Sippie Wallace recorded her first record in 1923. It was a blues classic with the songs “Shorty George” and “Up the Country Blues.” Fifty-seven years later I met Sippie in Detroit where she was still belting the blues in nightclubs on Saturday nights and then playing the organ and leading the choir on Sunday mornings. I spent some time with her in both the club and the church and then stopped by her home where she talked with me about her extaordinary career.
It was Sippie who first told me the only difference between the blues and gospel, the only difference between the music she sang on Saturday night and Sunday morning was the words. She said in the clubs she was singing “Baby” and in church she was singing “Jesus” She sang both for me for a series we were doing on American music for the Today show. This clip is another find from the Boyd closet of old tapes. Scott Goldstein was my producer at the time and we both were just looking for an exscuse to go meet some of the pioneers of the “roots” music we loved. The series also included stops in the “Windy City” for Chicago Blues and a stop in Louisiana for Cajun music. The series would become the inspiration for our regular weekly segment, “On the Record”.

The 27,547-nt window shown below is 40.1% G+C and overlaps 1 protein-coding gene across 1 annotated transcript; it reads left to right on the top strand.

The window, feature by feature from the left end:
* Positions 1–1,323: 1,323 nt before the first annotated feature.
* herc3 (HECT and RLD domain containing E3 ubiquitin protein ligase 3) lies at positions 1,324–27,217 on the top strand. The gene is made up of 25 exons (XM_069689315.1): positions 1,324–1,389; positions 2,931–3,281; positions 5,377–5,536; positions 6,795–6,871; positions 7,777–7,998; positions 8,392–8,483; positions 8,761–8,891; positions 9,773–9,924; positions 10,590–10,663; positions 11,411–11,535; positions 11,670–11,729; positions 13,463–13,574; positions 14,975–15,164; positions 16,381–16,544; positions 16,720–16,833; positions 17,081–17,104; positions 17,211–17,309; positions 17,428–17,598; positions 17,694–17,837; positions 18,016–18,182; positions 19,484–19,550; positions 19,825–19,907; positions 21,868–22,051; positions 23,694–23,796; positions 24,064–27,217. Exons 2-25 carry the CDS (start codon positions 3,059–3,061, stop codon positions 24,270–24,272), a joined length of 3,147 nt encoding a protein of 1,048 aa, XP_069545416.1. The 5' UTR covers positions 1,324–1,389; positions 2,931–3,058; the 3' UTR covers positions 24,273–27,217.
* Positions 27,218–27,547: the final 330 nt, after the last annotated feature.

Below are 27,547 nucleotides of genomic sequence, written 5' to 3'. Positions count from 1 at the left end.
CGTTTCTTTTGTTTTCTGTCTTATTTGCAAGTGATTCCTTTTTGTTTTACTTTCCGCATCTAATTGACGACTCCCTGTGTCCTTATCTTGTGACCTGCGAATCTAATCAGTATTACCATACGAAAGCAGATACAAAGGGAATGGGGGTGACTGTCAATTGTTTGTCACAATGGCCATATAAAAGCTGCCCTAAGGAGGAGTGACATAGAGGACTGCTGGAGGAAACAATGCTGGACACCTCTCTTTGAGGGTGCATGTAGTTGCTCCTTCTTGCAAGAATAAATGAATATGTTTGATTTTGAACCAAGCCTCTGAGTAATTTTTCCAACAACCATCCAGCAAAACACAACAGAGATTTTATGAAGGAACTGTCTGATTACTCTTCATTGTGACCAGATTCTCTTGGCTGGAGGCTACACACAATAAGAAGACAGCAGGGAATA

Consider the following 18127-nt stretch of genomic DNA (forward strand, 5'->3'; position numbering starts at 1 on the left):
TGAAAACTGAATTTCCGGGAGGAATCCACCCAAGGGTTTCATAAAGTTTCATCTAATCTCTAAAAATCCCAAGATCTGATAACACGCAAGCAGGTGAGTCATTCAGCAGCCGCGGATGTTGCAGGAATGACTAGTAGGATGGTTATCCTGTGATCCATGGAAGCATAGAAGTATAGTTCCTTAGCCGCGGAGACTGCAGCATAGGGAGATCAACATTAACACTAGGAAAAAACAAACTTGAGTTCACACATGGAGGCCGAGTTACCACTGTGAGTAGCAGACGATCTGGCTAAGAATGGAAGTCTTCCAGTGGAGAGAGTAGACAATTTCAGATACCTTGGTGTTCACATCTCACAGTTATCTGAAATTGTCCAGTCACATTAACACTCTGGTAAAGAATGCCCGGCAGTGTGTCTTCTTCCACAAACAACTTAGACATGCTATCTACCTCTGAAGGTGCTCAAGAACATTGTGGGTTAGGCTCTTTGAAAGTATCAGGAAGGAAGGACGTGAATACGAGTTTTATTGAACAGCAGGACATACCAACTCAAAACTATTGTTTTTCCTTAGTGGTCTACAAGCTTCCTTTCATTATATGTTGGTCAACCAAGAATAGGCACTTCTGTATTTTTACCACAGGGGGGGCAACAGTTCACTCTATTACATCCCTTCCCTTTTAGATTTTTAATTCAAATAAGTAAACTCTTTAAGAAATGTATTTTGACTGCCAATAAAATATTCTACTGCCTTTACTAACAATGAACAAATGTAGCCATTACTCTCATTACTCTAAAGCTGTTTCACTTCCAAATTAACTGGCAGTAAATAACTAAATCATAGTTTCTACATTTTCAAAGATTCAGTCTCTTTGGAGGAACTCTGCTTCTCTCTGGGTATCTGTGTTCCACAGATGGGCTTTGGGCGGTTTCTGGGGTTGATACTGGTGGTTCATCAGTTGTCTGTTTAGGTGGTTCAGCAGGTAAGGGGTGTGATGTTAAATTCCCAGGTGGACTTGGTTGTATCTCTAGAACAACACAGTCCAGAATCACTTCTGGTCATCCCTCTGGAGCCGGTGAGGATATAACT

Sippie was one of the big influences on singer Bonnie Raitt who would record one of Sippie’s songs, “Woman Be Wise,” and would also take Sippie on tour as an opening act. Two years after this story Sippie Wallace would be nominated for a Grammy and six years later she would suffer a stroke following a concert in Germany. Less than a month after the stroke, on her 88th birthday, she died in a Detroit hospital. Her contribution to the blues lives on in some of her most famous songs like, “Suitcase Blues”, “Woman Be Wise, “Up the Country Blues”, and “I’m A Mighty Tight Woman.”